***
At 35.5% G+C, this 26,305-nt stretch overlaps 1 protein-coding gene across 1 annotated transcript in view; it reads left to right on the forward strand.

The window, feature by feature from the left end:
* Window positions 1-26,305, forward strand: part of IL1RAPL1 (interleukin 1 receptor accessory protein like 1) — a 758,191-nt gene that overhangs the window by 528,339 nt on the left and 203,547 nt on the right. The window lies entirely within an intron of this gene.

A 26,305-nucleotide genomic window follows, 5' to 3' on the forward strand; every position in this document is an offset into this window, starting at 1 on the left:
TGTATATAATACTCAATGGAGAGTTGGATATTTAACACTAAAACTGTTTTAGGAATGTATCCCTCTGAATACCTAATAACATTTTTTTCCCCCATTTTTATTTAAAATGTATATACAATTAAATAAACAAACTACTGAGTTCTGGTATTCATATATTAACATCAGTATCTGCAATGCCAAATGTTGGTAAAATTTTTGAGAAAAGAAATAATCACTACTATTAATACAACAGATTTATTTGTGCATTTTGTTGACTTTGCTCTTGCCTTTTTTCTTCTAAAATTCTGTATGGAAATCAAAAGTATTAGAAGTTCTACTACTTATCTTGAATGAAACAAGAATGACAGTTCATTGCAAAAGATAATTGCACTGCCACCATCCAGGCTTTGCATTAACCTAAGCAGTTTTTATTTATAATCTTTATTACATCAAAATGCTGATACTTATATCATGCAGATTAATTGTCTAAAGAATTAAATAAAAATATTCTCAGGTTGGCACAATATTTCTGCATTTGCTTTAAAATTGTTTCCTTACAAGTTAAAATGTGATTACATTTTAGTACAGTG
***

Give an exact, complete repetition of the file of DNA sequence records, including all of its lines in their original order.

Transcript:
At 35.5% G+C, this 26,305-nt stretch overlaps 1 protein-coding gene across 1 annotated transcript in view; it reads left to right on the forward strand.

The window, feature by feature from the left end:
* Window positions 1-26,305, forward strand: part of IL1RAPL1 (interleukin 1 receptor accessory protein like 1) — a 758,191-nt gene that overhangs the window by 528,339 nt on the left and 203,547 nt on the right. The window lies entirely within an intron of this gene.

A 26,305-nucleotide genomic window follows, 5' to 3' on the forward strand; every position in this document is an offset into this window, starting at 1 on the left:
TGTATATAATACTCAATGGAGAGTTGGATATTTAACACTAAAACTGTTTTAGGAATGTATCCCTCTGAATACCTAATAACATTTTTTTCCCCCATTTTTATTTAAAATGTATATACAATTAAATAAACAAACTACTGAGTTCTGGTATTCATATATTAACATCAGTATCTGCAATGCCAAATGTTGGTAAAATTTTTGAGAAAAGAAATAATCACTACTATTAATACAACAGATTTATTTGTGCATTTTGTTGACTTTGCTCTTGCCTTTTTTCTTCTAAAATTCTGTATGGAAATCAAAAGTATTAGAAGTTCTACTACTTATCTTGAATGAAACAAGAATGACAGTTCATTGCAAAAGATAATTGCACTGCCACCATCCAGGCTTTGCATTAACCTAAGCAGTTTTTATTTATAATCTTTATTACATCAAAATGCTGATACTTATATCATGCAGATTAATTGTCTAAAGAATTAAATAAAAATATTCTCAGGTTGGCACAATATTTCTGCATTTGCTTTAAAATTGTTTCCTTACAAGTTAAAATGTGATTACATTTTAGTACAGTG